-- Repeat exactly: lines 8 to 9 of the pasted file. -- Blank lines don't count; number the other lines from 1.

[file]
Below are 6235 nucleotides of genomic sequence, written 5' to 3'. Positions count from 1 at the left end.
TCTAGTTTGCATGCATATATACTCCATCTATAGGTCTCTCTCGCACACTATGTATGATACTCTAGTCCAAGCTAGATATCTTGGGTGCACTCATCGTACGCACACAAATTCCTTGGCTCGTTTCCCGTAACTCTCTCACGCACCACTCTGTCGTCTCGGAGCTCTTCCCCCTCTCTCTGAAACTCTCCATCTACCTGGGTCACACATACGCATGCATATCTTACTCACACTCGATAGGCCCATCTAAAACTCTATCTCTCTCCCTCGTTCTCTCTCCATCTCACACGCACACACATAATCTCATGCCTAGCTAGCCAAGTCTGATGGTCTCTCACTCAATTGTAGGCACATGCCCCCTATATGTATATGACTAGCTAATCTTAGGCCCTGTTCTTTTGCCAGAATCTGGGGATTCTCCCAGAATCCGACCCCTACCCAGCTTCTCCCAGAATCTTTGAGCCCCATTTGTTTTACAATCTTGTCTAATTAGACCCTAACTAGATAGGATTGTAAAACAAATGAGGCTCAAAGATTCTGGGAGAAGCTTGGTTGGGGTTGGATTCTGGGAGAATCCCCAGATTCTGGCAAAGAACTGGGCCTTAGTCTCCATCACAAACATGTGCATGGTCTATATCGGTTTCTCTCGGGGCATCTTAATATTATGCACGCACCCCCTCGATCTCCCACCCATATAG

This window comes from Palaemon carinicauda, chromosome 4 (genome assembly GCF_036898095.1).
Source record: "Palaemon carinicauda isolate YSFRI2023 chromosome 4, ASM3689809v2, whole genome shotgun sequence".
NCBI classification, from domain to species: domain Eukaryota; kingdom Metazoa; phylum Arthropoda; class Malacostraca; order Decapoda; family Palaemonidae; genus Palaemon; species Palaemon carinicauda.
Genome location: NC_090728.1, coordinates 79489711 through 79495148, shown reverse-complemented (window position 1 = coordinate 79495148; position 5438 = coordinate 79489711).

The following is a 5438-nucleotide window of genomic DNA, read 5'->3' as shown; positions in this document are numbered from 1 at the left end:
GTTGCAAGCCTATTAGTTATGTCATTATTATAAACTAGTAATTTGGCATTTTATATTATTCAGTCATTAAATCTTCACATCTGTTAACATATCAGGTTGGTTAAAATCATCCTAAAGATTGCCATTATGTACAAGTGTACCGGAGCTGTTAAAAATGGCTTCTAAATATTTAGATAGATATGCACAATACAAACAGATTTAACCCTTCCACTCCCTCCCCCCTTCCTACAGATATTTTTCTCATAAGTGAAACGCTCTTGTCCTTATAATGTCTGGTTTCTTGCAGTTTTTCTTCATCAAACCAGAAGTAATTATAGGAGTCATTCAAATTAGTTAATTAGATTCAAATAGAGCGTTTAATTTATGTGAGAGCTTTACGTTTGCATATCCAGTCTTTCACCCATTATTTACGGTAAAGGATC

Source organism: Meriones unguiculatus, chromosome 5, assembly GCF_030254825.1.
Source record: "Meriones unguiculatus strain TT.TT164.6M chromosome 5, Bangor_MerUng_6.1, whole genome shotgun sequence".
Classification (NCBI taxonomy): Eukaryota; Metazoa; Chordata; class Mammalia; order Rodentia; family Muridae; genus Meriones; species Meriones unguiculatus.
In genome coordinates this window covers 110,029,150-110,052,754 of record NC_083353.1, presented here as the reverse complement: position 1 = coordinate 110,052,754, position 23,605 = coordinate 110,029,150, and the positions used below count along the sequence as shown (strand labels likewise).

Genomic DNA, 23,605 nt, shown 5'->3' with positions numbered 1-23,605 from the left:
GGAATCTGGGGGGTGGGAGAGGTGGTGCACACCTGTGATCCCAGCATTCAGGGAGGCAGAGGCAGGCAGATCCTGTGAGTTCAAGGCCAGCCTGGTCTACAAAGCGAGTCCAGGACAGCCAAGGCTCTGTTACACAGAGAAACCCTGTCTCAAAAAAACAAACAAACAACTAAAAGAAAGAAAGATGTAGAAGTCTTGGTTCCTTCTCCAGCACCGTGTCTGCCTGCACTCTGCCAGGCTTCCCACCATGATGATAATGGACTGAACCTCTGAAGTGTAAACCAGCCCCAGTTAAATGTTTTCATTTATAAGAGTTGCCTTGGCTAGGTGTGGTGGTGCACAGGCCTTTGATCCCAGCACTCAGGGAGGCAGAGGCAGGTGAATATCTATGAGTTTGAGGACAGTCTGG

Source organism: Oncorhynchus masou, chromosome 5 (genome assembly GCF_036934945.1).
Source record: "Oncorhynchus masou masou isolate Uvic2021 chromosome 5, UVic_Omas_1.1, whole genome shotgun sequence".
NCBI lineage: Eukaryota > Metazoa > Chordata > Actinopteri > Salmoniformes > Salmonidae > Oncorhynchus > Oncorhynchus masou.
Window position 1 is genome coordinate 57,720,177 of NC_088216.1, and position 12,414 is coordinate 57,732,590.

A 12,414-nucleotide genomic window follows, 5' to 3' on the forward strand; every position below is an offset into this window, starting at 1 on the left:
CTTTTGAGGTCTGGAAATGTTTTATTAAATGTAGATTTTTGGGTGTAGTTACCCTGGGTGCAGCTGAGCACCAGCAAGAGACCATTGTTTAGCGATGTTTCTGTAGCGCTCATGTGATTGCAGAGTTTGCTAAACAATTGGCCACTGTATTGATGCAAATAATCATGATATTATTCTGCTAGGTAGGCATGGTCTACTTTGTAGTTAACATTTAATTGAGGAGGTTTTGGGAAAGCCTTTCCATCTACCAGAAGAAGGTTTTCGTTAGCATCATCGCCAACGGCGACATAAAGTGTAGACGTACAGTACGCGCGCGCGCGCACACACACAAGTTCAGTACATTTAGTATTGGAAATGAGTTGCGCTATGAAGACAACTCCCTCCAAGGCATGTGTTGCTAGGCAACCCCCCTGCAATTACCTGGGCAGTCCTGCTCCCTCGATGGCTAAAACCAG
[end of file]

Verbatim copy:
GTTGCAAGCCTATTAGTTATGTCATTATTATAAACTAGTAATTTGGCATTTTATATTATTCAGTCATTAAATCTTCACATCTGTTAACATATCAGGTTGGTTAAAATCATCCTAAAGATTGCCATTATGTACAAGTGTACCGGAGCTGTTAAAAATGGCTTCTAAATATTTAGATAGATATGCACAATACAAACAGATTTAACCCTTCCACTCCCTCCCCCCTTCCTACAGATATTTTTCTCATAAGTGAAACGCTCTTGTCCTTATAATGTCTGGTTTCTTGCAGTTTTTCTTCATCAAACCAGAAGTAATTATAGGAGTCATTCAAATTAGTTAATTAGATTCAAATAGAGCGTTTAATTTATGTGAGAGCTTTACGTTTGCATATCCAGTCTTTCACCCATTATTTACGGTAAAGGATC

Source organism: Meriones unguiculatus, chromosome 5, assembly GCF_030254825.1.